As nothing is perfect, Figma does have a dark side. Beyond the many features that I love, there are moments when using Figma is such an awful experience.

While Figma improved my workflow speed, as I mentioned above, setting it up to begin with is no easy job. It’s not even close to what you can do in other softs. And counting its other flaws, it can even become disruptive for your workflow.

The first annoying thing about Figma are its alignment methods. The shortcuts for the alignments are awesome, but once you group your elements, you can say goodbye to art-board alignment. So, you need to make sure you align your elements to the art-board before grouping them or you’re in for a nasty experience.

Measuring distances can sometimes be a hard thing to do if you don’t group your layers the way Figma wants you to do it. You need to draw rectangles to your desired paddings to make sure you’ve got proper spacing between elements.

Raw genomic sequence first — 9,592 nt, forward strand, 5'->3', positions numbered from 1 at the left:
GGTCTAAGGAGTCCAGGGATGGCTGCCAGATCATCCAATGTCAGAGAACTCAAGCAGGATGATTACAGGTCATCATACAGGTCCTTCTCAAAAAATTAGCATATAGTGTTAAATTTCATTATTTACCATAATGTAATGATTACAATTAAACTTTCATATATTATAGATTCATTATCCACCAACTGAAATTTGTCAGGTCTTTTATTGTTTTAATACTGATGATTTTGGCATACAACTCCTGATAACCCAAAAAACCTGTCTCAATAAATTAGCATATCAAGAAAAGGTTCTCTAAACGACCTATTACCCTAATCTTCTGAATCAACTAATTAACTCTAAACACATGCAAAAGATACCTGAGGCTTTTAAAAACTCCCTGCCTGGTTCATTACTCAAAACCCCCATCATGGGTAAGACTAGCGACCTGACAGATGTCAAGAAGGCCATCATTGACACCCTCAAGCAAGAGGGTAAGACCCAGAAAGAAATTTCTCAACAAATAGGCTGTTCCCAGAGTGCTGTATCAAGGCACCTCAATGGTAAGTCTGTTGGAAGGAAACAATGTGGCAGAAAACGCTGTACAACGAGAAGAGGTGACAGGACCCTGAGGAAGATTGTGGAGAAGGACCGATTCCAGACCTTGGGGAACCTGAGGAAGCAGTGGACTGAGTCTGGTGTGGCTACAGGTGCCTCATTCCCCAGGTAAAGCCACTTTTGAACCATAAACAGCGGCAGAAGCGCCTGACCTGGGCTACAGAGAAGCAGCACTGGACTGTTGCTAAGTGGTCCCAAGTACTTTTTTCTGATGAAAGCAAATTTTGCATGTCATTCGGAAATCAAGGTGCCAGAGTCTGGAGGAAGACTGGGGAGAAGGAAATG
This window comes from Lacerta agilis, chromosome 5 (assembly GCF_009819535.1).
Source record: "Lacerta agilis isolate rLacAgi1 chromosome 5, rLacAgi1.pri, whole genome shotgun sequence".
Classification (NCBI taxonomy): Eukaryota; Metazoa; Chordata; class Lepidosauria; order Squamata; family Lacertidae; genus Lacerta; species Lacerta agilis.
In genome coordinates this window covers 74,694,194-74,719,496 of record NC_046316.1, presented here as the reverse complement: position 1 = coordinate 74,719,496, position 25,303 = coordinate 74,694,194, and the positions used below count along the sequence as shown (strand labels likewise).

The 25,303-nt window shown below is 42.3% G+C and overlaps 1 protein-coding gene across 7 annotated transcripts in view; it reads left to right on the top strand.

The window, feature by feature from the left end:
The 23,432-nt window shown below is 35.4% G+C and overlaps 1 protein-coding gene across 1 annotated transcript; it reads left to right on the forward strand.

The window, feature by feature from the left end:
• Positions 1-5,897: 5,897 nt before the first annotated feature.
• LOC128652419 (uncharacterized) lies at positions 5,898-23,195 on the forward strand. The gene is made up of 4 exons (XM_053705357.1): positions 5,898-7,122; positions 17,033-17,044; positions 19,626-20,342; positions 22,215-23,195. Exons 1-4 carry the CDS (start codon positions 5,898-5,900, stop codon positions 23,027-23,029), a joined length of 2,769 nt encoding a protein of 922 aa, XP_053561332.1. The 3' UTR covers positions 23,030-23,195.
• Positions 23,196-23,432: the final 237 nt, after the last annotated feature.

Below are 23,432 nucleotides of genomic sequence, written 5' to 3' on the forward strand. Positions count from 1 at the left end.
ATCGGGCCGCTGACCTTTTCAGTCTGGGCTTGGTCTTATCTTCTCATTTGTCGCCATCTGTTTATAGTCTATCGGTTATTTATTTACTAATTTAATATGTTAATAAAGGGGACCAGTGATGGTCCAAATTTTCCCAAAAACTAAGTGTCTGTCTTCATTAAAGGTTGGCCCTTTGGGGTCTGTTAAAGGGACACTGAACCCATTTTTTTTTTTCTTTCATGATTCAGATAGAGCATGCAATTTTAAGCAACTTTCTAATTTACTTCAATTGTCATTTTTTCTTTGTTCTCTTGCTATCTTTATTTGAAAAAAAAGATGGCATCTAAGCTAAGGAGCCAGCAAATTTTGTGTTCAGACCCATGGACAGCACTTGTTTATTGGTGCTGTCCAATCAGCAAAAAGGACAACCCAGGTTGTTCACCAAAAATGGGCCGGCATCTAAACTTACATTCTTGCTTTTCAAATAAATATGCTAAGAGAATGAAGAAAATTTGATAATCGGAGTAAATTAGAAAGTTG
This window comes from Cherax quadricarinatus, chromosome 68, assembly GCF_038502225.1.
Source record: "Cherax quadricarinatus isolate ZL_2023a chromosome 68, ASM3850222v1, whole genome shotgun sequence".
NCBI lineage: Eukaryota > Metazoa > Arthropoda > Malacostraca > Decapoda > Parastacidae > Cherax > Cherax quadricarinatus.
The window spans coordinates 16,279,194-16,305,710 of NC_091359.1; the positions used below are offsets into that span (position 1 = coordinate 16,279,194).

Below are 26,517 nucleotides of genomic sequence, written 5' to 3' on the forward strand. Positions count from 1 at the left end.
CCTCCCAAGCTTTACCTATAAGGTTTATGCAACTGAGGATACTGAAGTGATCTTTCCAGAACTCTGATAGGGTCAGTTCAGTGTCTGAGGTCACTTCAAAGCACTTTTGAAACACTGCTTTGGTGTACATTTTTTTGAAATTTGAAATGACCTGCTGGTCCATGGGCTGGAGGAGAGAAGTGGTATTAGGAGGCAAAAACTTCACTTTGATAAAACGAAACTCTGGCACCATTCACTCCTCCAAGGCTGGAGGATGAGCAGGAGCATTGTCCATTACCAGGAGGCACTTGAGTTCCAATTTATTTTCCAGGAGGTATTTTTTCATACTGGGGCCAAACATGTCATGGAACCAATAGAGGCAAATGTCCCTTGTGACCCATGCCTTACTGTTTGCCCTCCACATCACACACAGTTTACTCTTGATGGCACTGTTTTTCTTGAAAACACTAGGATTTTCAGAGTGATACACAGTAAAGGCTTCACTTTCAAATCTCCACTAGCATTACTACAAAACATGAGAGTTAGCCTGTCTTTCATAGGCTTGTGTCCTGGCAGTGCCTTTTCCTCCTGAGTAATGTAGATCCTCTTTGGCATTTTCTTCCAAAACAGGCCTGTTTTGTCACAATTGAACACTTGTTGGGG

A simple thing like copying pixel values from the width or height inputs to another layer is… trickier than it sounds. If you want for example your grid to be as high as the art-board, you have to copy and paste the height value input three times before it works the way it’s supposed to.

Prototyping… it’s there. But it’s a lot less than what you’d expect from it. The development team managed to make the feature a bit more advanced, but compared to Adobe XD and other design tools, Figma’s prototyping features and animations are a bit silly. Hope we’ll see better control and a more natural feel to the animations soon enough.

The conclusion

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Fireworks anyone?

Figma has its ups and downs, but overall, its future looks bright. The community is growing with each passing day, improving the user experience by building plugins, sharing designs on the community beta and much more.

There’s no doubt I will continue to use Figma for my actual and future UI projects here at Graffino, as it’s still the best option for me at the moment. I only hope that the development team at Figma will fix the issues I talked about in this post and will better this software until it’s a little closer to that perfection we’re all looking for.